Having written one novel before, even if I did decide, after who-knows-what-number version, to leave it, I feel both awed and overwhelmed by the thought of what comes after the first draft. I know the task that is ahead of me, and I know what it feels like to have put so much effort into something meaningful to me only to discover that it is just not going to bear fruit anytime soon. I try to let these thoughts go too. Right now there are only two things I am doing, and they are allowing the story to tell itself and myself to feel the fun of it without thinking too much ahead.

Tomorrow I am going to a meditation daylong at Spirit Rock about releasing the inner critic. Very apropos, I think. I hope it will help with the writing as well. I have dreamed about writing a novel for so long, I’ve written and hoped, cried, shut down, avoided writing for months and months, and then found myself trying again and again. A part of me wants so, so much for it to happen finally, but I’ve decided to let go of expectations and hopes, and even of dreams. I have decided to let whatever happen, happen, and to stop interfering.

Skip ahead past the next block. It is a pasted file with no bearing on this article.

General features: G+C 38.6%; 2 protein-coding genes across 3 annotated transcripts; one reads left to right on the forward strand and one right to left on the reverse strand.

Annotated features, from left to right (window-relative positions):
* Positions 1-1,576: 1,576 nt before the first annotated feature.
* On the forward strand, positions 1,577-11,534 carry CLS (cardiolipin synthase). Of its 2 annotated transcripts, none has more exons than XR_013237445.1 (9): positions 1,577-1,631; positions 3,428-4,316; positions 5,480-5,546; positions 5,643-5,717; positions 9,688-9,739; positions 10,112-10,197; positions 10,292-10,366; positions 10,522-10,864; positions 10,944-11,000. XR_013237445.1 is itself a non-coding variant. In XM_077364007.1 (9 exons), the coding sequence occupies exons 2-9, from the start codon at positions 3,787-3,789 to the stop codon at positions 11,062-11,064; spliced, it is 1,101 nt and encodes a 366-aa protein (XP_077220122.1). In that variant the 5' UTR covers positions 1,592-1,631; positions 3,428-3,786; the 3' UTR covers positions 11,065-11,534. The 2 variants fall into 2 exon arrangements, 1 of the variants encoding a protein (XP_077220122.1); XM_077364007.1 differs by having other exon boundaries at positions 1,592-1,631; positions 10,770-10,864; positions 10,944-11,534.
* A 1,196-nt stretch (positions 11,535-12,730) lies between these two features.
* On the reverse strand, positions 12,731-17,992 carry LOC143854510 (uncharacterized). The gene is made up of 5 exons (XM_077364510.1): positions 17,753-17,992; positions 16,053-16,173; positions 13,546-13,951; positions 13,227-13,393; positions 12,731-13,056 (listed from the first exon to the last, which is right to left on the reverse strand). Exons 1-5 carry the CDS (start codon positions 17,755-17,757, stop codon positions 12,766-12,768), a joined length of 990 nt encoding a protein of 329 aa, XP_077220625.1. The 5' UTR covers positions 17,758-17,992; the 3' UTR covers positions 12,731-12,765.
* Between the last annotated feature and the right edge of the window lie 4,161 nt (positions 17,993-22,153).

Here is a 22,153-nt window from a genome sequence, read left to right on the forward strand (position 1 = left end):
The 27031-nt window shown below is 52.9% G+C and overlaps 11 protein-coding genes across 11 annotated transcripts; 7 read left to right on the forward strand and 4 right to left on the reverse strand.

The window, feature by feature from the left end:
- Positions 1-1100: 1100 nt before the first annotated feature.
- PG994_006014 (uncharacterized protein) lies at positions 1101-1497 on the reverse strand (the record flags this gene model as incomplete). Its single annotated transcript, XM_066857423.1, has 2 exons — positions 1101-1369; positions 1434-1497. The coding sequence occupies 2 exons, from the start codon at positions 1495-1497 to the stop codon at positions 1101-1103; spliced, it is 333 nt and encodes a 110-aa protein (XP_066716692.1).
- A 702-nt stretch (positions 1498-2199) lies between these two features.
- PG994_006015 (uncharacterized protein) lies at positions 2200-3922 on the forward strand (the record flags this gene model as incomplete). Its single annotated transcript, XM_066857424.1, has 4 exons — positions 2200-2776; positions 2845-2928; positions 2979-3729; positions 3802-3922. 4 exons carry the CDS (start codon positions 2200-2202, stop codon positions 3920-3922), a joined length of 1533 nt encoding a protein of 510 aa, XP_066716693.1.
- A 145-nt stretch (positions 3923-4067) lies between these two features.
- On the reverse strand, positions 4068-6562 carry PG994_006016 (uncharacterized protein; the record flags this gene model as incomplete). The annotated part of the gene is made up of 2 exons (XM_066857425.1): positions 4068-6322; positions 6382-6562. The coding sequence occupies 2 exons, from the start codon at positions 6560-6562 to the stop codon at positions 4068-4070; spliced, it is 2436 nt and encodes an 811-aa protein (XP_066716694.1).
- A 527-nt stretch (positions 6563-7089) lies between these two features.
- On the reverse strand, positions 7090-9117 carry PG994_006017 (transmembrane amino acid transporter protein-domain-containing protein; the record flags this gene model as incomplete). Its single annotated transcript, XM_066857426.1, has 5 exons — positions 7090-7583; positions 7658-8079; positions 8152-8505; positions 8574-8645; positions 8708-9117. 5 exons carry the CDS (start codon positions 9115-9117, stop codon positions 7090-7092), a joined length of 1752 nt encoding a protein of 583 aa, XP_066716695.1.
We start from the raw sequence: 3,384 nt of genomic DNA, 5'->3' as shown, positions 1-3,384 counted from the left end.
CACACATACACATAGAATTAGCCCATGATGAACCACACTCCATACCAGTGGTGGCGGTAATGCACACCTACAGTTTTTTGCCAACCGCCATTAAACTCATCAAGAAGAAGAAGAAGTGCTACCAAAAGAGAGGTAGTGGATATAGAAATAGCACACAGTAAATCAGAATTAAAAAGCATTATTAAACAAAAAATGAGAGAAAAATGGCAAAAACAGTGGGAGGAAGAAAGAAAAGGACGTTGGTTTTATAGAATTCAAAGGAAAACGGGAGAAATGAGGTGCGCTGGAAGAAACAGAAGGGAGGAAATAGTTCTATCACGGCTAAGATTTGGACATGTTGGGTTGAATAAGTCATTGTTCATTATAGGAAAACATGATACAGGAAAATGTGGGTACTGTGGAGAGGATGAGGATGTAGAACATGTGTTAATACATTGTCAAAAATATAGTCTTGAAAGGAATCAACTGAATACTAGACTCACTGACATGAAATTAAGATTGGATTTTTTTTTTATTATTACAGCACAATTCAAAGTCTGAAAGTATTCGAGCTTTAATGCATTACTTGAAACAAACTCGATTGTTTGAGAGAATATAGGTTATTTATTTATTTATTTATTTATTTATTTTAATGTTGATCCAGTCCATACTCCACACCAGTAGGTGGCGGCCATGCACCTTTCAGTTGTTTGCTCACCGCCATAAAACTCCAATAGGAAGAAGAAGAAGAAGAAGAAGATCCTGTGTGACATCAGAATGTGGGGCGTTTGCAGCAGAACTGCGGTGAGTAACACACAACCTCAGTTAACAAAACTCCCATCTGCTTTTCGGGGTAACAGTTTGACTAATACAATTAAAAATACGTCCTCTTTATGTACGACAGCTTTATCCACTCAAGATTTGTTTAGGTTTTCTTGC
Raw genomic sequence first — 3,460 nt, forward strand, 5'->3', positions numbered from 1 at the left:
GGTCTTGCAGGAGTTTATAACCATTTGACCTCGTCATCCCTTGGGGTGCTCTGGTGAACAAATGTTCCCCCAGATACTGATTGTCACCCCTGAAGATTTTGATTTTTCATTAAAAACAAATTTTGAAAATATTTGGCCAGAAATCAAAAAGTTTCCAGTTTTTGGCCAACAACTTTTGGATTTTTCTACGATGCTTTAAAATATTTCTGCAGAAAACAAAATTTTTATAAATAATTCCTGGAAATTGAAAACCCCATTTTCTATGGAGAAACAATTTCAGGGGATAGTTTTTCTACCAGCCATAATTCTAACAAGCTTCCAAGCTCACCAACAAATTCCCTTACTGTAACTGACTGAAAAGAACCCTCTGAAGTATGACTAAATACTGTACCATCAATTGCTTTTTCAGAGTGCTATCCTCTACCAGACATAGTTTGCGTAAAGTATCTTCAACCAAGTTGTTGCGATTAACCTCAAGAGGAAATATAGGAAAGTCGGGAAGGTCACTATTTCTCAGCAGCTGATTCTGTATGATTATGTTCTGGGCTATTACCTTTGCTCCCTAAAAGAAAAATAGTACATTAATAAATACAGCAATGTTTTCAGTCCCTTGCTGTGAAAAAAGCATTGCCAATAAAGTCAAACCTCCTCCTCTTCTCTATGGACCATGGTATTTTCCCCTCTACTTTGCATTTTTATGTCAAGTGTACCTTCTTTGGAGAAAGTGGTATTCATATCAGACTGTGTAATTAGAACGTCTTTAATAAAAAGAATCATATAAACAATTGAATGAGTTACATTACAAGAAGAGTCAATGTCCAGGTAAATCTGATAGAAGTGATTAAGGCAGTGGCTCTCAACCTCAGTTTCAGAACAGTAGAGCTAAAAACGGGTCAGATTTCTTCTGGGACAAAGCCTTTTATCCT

Many years ago when I was a student at Stanford, one of my professors said to me that in order to write a doctorate you need to have a fire burning in you. For me, the fire has always been in writing a novel. Sometimes it was on low heat. Sometimes on high. But it was always there, burning away, sending desire after desire into the sky. So we will see, won’t we, what will come of this new endeavor, this new concept for my novel. I will keep you updated as I continue following the NaNo path. For now, all is well. I hope all’s well also in your life.


Tree Dharma

One of the questions which often haunts me is what my purpose in life is. Is there a higher purpose? Am I here, on this earth, for something specific, something special? Am I meant to do something, or expected to do something, in order to fulfill a destiny? This question somehow both attracts and repels me. I dislike (and am ashamed of) the feeling of ego that seems to me almost gelatinously attached to it, as though I am somehow unique or different from other people. At the same time, however, I long for a higher purpose, for meaning, in what I do and the way I live.

Another problem with this obsession with a higher purpose, when combined with a thread of (both inherited and nurtured) over-achiever-ness, is that no matter what I do, I never feel it is enough unless it brings fame and fortune. This means, for example, that I can’t just write a book. It needs to be on the best seller list and change people’s lives. Not an easy task, to say the least, when you’ve only got a few words on the page and are not quite sure where the plot and characters are going next.